Thomas is staying with Birds

The free-agent defensive end is thrilled with his new five-year deal.

Juqua Thomas didn't want to go anywhere. He didn't want to test the free-agent market. He didn't need to see who would pay him what kind of salary. He didn't want to start over.

The 28-year-old Thomas wanted to remain with the Eagles. And so yesterday morning, on the first day of free agency, the defensive end did just that.

Financial details of the deal were unavailable, but Thomas signed a five-year contract that will keep him in Philadelphia through the 2011 season. He was thrilled.

"I just love the organization, just proud to be with them, man," Thomas said before leaving on a camping trip in Texas with his family. "I enjoy playing there. I feel comfortable playing there, so it doesn't make any sense to go anywhere else."

Thomas's agent, Kennard McGuire, did not return a telephone message.

A rookie free agent out of Oklahoma State in 2001, Thomas played his first four seasons with the Tennessee Titans before signing with the Eagles during training camp in 2005. Although Thomas didn't have much impact, the Eagles brought him back for last season, signing him to a one-year contract for the veteran minimum.

Thomas had a standout training camp and preseason, and after Jevon Kearse suffered a season-ending knee injury during Week 2 of the season, Thomas saw his playing time increase. By the end of the season, he was playing more than starter Darren Howard, whose production fell off, and finished with career highs in tackles (47) and sacks (six); Thomas also had five tackles and 11/2 sacks in two playoff games.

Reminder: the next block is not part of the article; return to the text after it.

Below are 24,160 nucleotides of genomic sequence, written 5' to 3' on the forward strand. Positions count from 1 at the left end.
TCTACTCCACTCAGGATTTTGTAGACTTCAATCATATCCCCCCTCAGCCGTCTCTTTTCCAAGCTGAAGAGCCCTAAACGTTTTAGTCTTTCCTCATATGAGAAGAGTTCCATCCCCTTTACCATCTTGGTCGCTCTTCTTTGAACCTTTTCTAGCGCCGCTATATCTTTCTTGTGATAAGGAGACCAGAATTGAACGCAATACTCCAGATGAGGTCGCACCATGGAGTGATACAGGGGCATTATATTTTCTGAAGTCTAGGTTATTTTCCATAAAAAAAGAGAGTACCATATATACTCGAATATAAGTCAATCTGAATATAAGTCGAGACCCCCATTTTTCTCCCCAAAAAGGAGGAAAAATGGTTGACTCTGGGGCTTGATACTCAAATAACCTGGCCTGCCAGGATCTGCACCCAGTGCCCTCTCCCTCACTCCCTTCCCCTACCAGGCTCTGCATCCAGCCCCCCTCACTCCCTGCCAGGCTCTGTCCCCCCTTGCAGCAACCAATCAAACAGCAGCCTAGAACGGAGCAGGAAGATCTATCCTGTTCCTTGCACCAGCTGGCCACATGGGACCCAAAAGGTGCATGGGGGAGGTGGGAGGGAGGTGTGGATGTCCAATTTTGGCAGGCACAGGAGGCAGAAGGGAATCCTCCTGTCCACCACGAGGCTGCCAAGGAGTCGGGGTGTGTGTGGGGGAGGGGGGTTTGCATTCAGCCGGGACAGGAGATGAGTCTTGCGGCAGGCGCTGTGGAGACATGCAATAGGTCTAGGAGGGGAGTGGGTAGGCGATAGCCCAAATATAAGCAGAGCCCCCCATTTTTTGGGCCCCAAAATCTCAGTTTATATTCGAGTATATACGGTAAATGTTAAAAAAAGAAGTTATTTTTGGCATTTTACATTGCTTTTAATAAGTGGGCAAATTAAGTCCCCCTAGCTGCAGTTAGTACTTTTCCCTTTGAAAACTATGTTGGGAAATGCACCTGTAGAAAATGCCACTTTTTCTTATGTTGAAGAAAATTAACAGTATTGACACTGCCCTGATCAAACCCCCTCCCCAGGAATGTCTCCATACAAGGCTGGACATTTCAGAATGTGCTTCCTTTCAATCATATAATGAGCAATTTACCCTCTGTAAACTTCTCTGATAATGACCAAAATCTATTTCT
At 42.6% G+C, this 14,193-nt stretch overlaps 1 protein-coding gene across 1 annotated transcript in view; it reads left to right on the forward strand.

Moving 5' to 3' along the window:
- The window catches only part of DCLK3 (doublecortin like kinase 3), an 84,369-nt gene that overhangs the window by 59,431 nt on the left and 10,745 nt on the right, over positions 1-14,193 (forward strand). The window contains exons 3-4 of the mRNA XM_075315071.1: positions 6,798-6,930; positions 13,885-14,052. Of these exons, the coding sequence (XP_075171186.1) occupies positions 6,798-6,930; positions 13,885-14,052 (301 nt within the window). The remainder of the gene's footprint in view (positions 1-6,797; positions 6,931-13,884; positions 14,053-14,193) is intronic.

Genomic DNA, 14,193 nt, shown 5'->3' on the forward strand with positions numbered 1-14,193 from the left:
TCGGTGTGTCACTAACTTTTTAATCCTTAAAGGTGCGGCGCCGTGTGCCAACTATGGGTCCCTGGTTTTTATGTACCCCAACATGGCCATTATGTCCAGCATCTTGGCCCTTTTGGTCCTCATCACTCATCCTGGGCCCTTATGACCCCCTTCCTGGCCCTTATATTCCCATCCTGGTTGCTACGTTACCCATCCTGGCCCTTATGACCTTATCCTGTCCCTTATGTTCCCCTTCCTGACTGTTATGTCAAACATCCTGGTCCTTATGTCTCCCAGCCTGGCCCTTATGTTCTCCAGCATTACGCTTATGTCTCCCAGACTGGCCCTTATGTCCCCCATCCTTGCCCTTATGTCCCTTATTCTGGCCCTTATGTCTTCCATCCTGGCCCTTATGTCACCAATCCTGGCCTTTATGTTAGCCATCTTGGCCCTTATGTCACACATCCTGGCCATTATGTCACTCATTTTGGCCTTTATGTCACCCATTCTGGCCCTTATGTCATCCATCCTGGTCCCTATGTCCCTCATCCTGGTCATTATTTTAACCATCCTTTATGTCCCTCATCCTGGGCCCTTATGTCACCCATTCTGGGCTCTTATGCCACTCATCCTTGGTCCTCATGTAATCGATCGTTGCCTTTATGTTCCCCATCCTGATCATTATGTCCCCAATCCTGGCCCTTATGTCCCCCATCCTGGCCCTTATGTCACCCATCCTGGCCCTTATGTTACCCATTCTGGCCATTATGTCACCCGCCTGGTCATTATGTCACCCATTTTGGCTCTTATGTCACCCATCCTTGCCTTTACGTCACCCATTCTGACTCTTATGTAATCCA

With Kearse's rehabilitation going well, it is expected that Kearse and Howard will open the 2007 season as the Eagles' starting ends, with Trent Cole and Thomas seeing a significant number of snaps. By keeping Thomas, the Eagles maintained their depth at end, depth they desperately needed last season.

"We're always looking to strengthen our offensive and defensive lines, and Juqua gives us a lot of options along the defensive line," general manager Tom Heckert said in a statement. "He can play either side and even has the ability to play as a stand-up end on certain situations in Jim Johnson's scheme. He has done a real solid job over the last two years, and we're happy to have him continue his career in Philadelphia."

Thomas brushed off questions about playing time and how the Eagles could best use him. He simply was happy to remain in a locker room where he feels comfortable and in a system he said fit his playing style.

"I'm just happy to be here," Thomas said. "I'm ready to do whatever they need me to do. . . . Just playing-wise, just knowing the scheme, doing everything, it makes it easy for me. I could play in this type of scheme. That's what made it a big decision for me."

Last week, the defensive end talent pool in free agency was diluted. Indianapolis used its franchise-player tag to keep Dwight Freeney, expected to be the plum player on the free-agent market. Cincinnati tagged Justin Smith, and New Orleans tagged Charles Grant. Each will make $8,644,000 in 2007.

With teams having few talented options available, it's possible Thomas could have garnered a sizable salary and signing bonus, but money wasn't his motivating factor.

"The entire time this was my focus, coming back to Philly," Thomas said. "I was comfortable there. I love the coaches. I love the organization. That's what I was focusing on. . . . The other teams weren't talking about much. I just have to go where I'm comfortable. I can't just pick up and move. And they liked me, man, so we got the job done."

Contact staff writer Ashley Fox

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